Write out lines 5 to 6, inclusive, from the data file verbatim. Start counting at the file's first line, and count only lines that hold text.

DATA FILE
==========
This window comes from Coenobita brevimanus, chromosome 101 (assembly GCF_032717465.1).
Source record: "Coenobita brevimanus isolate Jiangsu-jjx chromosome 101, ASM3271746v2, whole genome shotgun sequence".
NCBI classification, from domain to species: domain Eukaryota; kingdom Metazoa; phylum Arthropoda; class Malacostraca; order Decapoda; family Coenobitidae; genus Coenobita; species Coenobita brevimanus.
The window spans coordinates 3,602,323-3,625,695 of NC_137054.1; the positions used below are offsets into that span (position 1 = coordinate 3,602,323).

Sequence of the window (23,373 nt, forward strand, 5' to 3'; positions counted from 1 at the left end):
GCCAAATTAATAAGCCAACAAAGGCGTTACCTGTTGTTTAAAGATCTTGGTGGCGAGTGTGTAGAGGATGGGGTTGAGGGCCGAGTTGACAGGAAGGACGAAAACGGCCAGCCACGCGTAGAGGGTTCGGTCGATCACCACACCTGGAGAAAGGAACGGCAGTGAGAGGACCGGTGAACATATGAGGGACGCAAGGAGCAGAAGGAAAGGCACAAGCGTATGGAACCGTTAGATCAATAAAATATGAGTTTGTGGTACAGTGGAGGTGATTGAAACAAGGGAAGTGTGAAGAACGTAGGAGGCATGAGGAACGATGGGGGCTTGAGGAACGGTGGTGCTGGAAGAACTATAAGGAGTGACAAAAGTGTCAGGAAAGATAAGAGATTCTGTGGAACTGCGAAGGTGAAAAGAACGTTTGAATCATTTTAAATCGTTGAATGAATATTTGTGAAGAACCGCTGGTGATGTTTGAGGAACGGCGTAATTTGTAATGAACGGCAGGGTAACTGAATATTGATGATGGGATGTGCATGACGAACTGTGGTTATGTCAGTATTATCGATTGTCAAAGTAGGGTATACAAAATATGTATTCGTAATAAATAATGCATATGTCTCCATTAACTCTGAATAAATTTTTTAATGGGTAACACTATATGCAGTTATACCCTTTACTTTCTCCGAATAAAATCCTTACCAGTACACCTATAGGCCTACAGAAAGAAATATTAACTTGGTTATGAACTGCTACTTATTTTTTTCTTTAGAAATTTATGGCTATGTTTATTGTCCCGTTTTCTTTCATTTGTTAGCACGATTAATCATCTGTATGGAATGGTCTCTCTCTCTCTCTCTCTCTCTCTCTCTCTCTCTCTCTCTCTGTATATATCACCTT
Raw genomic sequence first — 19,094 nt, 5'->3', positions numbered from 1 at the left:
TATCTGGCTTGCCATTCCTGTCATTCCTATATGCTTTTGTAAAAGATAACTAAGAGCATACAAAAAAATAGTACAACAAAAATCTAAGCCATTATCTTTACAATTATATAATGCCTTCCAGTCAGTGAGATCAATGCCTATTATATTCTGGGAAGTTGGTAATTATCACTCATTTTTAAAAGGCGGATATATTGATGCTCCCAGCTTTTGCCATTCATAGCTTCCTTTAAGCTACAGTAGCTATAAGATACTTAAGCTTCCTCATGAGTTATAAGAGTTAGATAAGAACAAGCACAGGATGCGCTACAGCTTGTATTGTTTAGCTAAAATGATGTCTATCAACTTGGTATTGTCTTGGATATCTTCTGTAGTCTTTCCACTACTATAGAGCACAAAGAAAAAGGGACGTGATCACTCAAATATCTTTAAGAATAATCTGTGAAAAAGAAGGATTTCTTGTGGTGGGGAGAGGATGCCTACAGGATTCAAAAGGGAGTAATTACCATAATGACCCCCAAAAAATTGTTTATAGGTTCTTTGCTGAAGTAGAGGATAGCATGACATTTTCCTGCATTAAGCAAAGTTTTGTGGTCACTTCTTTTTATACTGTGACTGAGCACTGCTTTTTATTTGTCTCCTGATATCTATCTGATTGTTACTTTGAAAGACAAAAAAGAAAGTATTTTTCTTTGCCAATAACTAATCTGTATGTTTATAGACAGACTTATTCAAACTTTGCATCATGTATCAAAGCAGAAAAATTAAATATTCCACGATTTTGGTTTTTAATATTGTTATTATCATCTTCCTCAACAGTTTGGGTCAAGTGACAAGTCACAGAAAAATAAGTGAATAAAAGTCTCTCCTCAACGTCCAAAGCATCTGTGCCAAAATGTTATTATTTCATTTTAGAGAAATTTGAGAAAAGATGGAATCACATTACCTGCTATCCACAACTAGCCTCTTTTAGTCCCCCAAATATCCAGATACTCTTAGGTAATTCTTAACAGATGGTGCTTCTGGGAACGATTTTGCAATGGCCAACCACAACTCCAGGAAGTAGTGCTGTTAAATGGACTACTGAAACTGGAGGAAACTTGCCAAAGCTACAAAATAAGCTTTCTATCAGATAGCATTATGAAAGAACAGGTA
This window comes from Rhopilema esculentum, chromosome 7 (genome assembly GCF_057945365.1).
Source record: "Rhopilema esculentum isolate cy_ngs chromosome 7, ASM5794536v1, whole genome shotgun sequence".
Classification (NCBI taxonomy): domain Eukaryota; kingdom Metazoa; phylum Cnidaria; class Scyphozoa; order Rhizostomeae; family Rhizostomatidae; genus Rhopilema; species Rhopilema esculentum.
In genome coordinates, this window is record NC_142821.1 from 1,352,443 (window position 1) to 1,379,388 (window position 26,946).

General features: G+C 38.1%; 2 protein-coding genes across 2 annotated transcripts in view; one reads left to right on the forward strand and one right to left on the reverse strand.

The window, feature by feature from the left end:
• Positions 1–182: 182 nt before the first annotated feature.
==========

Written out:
Sequence of the window (23,373 nt, forward strand, 5' to 3'; positions counted from 1 at the left end):
GCCAAATTAATAAGCCAACAAAGGCGTTACCTGTTGTTTAAAGATCTTGGTGGCGAGTGTGTAGAGGATGGGGTTGAGGGCCGAGTTGACAGGAAGGACGAAAACGGCCAGCCACGCGTAGAGGGTTCGGTCGATCACCACACCTGGAGAAAGGAACGGCAGTGAGAGGACCGGTGAACATATGAGGGACGCAAGGAGCAGAAGGAAAGGCACAAGCGTATGGAACCGTTAGATCAATAAAATATGAGTTTGTGGTACAGTGGAGGTGATTGAAACAAGGGAAGTGTGAAGAACGTAGGAGGCATGAGGAACGATGGGGGCTTGAGGAACGGTGGTGCTGGAAGAACTATAAGGAGTGACAAAAGTGTCAGGAAAGATAAGAGATTCTGTGGAACTGCGAAGGTGAAAAGAACGTTTGAATCATTTTAAATCGTTGAATGAATATTTGTGAAGAACCGCTGGTGATGTTTGAGGAACGGCGTAATTTGTAATGAACGGCAGGGTAACTGAATATTGATGATGGGATGTGCATGACGAACTGTGGTTATGTCAGTATTATCGATTGTCAAAGTAGGGTATACAAAATATGTATTCGTAATAAATAATGCATATGTCTCCATTAACTCTGAATAAATTTTTTAATGGGTAACACTATATGCAGTTATACCCTTTACTTTCTCCGAATAAAATCCTTACCAGTACACCTATAGGCCTACAGAAAGAAATATTAACTTGGTTATGAACTGCTACTTATTTTTTTCTTTAGAAATTTATGGCTATGTTTATTGTCCCGTTTTCTTTCATTTGTTAGCACGATTAATCATCTGTATGGAATGGTCTCTCTCTCTCTCTCTCTCTCTCTCTCTCTCTCTCTCTCTCTGTATATATCACCTT